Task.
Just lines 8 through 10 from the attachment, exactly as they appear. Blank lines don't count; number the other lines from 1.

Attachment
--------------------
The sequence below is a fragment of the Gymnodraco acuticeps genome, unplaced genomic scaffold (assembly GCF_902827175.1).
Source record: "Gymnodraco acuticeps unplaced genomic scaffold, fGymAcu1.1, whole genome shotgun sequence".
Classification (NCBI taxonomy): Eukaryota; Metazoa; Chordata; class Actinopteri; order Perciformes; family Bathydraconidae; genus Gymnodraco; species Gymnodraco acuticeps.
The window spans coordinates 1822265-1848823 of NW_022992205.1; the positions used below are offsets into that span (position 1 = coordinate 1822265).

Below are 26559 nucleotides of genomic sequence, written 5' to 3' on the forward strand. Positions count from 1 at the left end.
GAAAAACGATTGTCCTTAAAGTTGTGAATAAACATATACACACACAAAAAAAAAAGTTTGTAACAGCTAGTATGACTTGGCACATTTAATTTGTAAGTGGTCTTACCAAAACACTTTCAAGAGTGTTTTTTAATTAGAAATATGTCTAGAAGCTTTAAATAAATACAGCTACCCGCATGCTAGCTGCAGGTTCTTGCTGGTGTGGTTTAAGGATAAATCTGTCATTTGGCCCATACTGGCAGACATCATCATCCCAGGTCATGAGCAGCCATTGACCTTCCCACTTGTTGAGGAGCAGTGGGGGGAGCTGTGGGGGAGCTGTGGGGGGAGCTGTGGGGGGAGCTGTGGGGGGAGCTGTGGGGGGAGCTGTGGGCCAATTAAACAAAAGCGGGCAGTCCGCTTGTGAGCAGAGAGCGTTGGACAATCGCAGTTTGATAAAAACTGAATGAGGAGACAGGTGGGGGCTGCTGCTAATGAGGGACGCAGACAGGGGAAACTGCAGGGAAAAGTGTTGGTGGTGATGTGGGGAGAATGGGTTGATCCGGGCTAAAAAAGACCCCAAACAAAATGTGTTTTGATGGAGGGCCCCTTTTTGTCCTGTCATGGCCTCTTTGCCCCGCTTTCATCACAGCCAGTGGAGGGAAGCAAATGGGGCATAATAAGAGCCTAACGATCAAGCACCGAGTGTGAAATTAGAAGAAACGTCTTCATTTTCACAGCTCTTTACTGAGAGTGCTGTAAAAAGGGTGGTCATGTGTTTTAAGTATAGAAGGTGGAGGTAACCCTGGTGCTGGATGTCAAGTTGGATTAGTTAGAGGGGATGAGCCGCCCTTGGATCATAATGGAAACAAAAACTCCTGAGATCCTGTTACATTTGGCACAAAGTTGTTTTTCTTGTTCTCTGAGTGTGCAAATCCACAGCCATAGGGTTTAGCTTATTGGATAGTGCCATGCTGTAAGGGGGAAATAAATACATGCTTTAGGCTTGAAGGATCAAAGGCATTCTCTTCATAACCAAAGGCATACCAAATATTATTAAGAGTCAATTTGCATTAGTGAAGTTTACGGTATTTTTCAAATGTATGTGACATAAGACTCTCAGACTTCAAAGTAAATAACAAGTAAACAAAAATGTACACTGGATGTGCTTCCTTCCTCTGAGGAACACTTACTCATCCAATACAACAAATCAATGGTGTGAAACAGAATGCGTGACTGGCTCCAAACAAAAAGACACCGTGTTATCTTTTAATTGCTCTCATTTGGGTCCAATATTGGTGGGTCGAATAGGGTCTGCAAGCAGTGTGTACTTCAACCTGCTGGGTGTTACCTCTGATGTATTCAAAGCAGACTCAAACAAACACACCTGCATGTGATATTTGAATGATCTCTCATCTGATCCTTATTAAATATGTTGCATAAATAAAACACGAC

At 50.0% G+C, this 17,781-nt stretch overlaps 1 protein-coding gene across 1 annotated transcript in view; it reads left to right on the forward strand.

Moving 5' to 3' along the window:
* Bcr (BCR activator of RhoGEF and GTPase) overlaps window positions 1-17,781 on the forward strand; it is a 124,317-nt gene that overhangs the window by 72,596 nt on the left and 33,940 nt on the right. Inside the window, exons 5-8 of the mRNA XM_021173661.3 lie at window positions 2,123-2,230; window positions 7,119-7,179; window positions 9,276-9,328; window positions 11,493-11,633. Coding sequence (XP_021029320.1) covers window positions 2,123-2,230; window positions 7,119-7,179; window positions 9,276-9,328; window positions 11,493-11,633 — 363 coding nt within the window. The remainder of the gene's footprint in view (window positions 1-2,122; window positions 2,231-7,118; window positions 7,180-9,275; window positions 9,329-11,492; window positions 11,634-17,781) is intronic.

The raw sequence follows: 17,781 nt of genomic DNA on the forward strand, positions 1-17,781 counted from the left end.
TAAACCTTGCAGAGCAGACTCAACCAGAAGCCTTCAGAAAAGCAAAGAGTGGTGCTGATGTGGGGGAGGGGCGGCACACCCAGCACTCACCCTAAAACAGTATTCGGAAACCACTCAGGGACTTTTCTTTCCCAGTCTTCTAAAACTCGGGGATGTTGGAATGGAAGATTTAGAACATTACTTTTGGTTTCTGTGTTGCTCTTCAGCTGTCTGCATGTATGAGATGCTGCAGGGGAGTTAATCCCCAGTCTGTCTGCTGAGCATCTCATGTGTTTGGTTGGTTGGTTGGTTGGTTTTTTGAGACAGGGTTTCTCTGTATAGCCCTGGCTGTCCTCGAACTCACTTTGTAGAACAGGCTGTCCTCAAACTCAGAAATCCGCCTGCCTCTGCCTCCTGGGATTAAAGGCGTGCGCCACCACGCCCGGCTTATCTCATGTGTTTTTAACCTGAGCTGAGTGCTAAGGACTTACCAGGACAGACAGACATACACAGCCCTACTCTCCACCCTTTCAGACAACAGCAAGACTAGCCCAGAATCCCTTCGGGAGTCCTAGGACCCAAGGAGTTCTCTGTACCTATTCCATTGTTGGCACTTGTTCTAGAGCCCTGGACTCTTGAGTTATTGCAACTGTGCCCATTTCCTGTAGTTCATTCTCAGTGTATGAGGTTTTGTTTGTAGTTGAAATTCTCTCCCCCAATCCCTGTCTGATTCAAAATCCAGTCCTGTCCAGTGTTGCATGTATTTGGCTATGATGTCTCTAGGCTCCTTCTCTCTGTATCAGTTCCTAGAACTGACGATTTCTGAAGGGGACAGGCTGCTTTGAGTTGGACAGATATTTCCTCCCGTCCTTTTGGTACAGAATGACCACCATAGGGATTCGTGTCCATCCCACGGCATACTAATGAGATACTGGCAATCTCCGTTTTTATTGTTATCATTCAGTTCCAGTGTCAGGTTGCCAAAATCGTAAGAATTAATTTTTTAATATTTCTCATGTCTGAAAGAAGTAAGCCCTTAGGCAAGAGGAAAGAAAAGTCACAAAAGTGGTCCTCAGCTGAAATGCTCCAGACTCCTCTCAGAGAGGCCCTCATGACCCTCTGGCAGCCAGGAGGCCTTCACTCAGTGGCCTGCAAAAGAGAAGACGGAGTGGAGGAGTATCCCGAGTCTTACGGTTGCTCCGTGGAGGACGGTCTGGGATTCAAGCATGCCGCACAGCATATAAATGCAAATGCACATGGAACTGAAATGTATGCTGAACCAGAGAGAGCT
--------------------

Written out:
Moving 5' to 3' along the window:
* Bcr (BCR activator of RhoGEF and GTPase) overlaps window positions 1-17,781 on the forward strand; it is a 124,317-nt gene that overhangs the window by 72,596 nt on the left and 33,940 nt on the right. Inside the window, exons 5-8 of the mRNA XM_021173661.3 lie at window positions 2,123-2,230; window positions 7,119-7,179; window positions 9,276-9,328; window positions 11,493-11,633. Coding sequence (XP_021029320.1) covers window positions 2,123-2,230; window positions 7,119-7,179; window positions 9,276-9,328; window positions 11,493-11,633 — 363 coding nt within the window. The remainder of the gene's footprint in view (window positions 1-2,122; window positions 2,231-7,118; window positions 7,180-9,275; window positions 9,329-11,492; window positions 11,634-17,781) is intronic.

The raw sequence follows: 17,781 nt of genomic DNA on the forward strand, positions 1-17,781 counted from the left end.